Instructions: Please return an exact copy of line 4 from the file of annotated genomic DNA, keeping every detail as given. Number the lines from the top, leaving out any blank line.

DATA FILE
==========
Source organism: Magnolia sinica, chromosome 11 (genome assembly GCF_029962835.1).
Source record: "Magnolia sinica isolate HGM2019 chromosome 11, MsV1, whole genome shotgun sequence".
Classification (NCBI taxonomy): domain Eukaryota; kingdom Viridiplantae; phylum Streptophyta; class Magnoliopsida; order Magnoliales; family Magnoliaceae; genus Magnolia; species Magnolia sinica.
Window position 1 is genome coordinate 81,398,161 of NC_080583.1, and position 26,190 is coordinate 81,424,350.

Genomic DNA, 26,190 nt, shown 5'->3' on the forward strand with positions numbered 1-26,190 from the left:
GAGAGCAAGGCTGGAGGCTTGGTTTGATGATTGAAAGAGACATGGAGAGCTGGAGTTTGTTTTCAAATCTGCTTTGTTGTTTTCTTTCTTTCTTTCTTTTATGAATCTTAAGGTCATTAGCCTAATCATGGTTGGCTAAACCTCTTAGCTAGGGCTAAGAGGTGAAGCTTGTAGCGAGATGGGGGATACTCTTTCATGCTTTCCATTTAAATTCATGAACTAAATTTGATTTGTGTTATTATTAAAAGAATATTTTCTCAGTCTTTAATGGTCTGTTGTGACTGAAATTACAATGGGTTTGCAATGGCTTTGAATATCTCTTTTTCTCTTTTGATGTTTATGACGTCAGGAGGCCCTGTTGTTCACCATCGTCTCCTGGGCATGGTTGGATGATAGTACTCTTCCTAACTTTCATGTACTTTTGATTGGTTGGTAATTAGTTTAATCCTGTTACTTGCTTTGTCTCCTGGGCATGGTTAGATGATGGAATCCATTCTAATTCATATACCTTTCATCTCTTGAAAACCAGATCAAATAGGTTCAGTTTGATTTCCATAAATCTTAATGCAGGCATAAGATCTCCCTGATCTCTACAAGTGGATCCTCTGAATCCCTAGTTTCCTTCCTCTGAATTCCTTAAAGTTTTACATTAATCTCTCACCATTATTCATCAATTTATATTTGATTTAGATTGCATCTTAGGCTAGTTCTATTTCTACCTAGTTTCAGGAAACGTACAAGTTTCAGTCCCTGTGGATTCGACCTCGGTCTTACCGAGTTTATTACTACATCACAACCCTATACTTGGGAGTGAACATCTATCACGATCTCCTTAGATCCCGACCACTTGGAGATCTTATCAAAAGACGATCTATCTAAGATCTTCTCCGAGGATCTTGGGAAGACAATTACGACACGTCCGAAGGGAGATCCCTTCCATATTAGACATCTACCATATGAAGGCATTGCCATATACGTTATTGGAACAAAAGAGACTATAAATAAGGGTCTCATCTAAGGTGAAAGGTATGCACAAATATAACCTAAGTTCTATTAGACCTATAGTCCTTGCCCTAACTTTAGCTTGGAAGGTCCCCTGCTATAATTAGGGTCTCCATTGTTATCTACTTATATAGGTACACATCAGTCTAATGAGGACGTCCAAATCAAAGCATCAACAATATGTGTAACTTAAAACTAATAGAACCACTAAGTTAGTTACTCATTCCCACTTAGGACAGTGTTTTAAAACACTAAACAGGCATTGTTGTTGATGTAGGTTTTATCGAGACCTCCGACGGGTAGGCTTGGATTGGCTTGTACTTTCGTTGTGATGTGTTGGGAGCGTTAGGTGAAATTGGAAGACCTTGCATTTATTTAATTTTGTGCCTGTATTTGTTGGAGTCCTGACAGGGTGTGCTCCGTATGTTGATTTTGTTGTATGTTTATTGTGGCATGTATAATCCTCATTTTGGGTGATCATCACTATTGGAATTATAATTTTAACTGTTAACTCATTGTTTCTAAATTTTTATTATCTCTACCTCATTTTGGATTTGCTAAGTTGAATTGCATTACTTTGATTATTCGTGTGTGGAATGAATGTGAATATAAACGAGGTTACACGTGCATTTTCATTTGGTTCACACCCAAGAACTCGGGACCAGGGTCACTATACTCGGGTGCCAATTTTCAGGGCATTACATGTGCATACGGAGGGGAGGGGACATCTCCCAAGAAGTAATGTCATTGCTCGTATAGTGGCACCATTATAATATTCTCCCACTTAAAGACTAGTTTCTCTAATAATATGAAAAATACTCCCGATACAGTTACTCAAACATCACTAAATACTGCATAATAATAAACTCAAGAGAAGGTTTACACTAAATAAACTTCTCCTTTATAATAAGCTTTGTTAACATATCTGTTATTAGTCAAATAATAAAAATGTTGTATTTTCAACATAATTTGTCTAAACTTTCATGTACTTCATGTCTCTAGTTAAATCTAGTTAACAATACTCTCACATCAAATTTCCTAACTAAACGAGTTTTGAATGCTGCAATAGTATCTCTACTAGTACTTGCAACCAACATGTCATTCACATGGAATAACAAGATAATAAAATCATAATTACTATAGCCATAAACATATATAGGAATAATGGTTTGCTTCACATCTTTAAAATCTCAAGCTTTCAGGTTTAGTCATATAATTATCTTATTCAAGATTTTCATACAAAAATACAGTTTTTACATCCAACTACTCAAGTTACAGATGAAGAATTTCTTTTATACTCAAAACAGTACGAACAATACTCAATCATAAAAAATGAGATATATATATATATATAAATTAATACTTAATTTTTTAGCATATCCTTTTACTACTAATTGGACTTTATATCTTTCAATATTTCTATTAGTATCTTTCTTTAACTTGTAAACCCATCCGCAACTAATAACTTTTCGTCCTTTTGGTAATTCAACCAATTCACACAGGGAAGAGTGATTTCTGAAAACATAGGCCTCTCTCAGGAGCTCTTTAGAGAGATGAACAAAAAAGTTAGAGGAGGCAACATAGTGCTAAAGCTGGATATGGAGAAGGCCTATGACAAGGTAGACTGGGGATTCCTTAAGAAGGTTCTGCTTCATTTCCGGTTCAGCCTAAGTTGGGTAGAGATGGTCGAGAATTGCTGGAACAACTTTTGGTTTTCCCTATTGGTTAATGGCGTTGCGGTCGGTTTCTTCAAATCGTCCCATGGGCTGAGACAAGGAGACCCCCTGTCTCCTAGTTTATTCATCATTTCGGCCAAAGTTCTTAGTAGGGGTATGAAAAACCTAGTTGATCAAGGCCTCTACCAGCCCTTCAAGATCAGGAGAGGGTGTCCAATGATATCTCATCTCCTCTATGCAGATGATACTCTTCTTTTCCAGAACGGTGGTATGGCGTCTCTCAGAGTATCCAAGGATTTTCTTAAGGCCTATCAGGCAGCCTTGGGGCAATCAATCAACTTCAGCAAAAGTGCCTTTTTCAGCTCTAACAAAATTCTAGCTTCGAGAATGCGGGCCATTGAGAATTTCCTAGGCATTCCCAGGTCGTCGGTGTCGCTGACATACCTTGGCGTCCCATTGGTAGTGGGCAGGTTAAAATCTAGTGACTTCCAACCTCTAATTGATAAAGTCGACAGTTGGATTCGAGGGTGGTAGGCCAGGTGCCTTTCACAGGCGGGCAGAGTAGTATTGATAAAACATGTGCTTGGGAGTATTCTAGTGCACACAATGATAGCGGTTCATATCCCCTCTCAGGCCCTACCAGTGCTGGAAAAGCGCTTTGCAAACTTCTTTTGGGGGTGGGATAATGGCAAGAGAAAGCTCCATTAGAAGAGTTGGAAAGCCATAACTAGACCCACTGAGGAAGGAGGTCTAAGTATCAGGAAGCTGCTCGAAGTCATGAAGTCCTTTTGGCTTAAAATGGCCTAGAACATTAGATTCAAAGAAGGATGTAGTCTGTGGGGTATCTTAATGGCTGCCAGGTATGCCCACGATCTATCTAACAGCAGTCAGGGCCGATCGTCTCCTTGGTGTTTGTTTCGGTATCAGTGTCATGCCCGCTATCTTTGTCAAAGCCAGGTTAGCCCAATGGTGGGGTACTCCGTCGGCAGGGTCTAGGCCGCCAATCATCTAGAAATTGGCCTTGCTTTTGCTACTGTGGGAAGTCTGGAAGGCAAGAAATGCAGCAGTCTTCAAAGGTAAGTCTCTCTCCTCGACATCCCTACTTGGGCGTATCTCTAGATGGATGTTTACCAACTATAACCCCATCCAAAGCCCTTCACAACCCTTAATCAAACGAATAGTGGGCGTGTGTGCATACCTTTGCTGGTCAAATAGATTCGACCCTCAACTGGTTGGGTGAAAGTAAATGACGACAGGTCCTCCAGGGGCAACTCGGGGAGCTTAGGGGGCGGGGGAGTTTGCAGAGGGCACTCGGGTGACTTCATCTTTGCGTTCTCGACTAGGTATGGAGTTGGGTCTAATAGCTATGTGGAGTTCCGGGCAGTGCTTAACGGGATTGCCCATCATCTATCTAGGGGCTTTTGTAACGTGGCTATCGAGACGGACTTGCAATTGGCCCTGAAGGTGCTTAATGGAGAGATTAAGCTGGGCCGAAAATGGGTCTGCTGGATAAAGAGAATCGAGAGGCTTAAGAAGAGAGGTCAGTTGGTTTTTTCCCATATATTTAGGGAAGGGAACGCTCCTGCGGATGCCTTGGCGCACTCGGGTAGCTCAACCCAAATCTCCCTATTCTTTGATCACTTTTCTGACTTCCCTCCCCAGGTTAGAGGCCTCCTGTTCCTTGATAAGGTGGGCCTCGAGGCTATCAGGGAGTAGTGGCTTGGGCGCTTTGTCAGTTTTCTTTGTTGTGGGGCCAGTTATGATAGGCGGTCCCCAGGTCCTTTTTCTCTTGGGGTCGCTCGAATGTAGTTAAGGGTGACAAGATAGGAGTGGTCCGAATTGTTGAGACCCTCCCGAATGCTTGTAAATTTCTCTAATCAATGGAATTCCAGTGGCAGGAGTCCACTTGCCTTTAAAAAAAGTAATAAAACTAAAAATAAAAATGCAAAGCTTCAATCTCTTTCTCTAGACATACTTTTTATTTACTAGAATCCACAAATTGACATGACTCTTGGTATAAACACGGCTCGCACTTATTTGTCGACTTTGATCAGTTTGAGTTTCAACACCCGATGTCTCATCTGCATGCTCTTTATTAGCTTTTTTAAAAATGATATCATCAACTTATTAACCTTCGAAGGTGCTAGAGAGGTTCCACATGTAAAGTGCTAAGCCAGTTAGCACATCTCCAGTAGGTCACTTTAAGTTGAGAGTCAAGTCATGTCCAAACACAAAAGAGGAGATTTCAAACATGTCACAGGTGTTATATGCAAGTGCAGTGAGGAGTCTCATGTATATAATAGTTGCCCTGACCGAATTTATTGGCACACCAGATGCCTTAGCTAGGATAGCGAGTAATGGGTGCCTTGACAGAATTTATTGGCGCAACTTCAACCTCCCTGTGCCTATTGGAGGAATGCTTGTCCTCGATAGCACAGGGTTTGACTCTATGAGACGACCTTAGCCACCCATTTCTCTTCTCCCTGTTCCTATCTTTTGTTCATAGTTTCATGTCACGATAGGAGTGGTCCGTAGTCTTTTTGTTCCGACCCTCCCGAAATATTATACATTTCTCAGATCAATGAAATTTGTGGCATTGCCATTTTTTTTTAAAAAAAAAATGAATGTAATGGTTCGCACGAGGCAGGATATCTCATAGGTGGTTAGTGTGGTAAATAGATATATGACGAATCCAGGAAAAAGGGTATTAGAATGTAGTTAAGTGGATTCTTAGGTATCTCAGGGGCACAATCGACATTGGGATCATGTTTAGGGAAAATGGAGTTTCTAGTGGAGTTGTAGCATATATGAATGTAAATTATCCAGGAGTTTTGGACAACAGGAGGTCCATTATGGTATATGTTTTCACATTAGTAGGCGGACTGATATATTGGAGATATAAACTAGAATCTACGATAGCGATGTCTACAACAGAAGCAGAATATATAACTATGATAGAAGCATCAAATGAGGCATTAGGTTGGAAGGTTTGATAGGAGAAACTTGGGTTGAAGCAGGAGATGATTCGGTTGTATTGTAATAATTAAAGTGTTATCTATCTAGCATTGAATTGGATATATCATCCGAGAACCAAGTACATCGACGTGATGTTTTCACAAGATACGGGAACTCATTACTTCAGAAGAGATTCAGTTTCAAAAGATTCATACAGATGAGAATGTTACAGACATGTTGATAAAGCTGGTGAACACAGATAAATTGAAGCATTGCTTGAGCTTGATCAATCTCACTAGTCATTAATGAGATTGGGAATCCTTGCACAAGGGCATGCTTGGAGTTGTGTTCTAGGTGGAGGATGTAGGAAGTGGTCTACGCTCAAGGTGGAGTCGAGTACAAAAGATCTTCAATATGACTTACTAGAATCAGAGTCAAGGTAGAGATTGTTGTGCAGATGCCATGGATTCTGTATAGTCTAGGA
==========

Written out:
Window position 1 is genome coordinate 81,398,161 of NC_080583.1, and position 26,190 is coordinate 81,424,350.